In this world of intense population growth and emerging economies, sustainability efforts often take the backseat when compared to the ease of fuel sources that may not be so green. Universities across the U.S. are working to challenge the easy way and transition towards becoming more sustainable and eco-friendly. By installing composts on both campuses, Kennesaw State could be a leader in a nationwide sustainability initiative.
Unfortunately, KSU is not as high on the sustainability rankings as other American universities. On its sustainability website, KSU explains how it is working hard to educate students about sustainability by incorporating it into the curriculum. While KSU has gained some impressive results from installing recycling bins across both campuses, there is still a long way to go in order to catch up to other universities.
Composting should be the next big step needed to catch up to the sustainability successes of other universities. In 2018, Emory University showed 2,101 tons of collected compost from on-campus composting sites. In every bathroom, dining and residence hall the university has placed compost collection equipment. If KSU secured compost collection areas next to the university’s recycling bins, composting would become much more accessible for students.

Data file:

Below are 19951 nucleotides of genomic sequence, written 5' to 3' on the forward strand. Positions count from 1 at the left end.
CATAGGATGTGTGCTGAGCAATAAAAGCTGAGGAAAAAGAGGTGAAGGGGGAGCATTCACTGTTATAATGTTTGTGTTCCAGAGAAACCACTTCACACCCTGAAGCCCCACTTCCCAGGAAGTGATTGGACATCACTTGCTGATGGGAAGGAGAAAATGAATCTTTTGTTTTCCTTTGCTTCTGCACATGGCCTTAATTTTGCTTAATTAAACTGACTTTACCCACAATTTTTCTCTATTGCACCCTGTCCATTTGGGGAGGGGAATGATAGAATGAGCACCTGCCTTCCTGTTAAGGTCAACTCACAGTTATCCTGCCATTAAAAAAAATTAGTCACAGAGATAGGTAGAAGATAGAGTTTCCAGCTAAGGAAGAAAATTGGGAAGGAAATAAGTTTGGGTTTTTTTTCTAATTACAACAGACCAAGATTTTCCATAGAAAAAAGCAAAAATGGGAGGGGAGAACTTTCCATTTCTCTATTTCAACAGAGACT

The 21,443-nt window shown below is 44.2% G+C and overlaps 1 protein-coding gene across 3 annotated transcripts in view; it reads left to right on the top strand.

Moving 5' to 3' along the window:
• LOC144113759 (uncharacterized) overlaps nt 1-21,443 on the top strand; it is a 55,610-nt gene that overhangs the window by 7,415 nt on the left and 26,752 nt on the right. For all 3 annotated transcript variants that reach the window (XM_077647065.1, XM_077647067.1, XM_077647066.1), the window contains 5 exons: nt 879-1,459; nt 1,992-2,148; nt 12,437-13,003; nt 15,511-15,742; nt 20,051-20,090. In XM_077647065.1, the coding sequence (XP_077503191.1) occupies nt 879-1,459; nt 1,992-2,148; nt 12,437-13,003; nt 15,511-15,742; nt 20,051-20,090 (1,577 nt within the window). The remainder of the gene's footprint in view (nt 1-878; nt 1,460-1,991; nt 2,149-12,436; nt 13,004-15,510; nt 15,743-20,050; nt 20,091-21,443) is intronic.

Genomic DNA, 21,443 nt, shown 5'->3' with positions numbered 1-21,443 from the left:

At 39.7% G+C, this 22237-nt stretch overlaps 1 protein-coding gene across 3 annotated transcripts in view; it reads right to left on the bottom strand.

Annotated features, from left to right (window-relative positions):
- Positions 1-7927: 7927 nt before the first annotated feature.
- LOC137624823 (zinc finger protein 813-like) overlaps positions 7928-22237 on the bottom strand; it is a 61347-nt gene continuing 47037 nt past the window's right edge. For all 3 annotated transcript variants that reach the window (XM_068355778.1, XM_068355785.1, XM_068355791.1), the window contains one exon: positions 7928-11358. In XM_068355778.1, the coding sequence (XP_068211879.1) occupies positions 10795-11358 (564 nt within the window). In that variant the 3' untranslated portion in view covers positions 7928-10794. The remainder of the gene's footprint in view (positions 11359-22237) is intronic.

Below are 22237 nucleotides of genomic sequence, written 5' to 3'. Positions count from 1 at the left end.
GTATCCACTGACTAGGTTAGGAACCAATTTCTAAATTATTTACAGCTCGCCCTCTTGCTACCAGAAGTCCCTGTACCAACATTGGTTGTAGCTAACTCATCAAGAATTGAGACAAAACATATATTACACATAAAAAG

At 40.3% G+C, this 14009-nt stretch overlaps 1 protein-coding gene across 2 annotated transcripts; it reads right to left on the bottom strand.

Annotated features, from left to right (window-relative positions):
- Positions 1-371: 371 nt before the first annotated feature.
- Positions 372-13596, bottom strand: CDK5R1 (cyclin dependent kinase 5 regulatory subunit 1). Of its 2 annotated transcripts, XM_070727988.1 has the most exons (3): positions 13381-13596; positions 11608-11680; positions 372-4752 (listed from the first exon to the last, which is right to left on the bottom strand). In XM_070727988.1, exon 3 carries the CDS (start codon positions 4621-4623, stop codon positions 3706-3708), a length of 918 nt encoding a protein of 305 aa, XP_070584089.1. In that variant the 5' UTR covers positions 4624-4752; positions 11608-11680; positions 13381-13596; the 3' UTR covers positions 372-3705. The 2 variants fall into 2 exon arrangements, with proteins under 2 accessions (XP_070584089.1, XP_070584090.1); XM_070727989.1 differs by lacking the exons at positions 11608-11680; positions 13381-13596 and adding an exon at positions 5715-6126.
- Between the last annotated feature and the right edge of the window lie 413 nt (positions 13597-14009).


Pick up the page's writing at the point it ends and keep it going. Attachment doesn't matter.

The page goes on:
American University has LEED-certified buildings, campus vehicles that run on alternative fuels and tree-saving programs such as “adopt a tree,” according to the Sierra Club. Most impressive, though, is their composting method. American University composts 100 percent of paper towels from bathrooms as well as waste from dining halls, according to The Best Colleges.
Emory University also has quite a reputation for outstanding composting achievements. The Emory News Center outlines that the school aims to divert 95 percent of waste from landfills. The university was successful in 70 percent of waste from landfills in 2018.
Emory’s News Center said that the success of this statistic is due to university-wide education on sustainability efforts, as well as promoting composting and recycling. The school even holds engaging competitions every year, urging students and faculty to participate in recycling and composting in a fun manner.
KSU could implement fun game days like Emory to engage the student body in actively becoming more sustainable. Installing composting units across both campuses would encourage students to maintain this habit on their own time, as well.
“I would love to learn about sustainability in a way that wouldn’t put me to sleep,” sophomore history major Alex Olive said. “Reading articles on the subject can get pretty boring.”
If KSU were to undertake these simple measures, the results would be drastic. Setting detailed goals for the weight of compost to be collected would also help the university’s statistics for compost to catch up to the sky-high rates of recycling already in place. With size and commitment working in KSU’s favor, these rates might even exceed those of Emory and American University.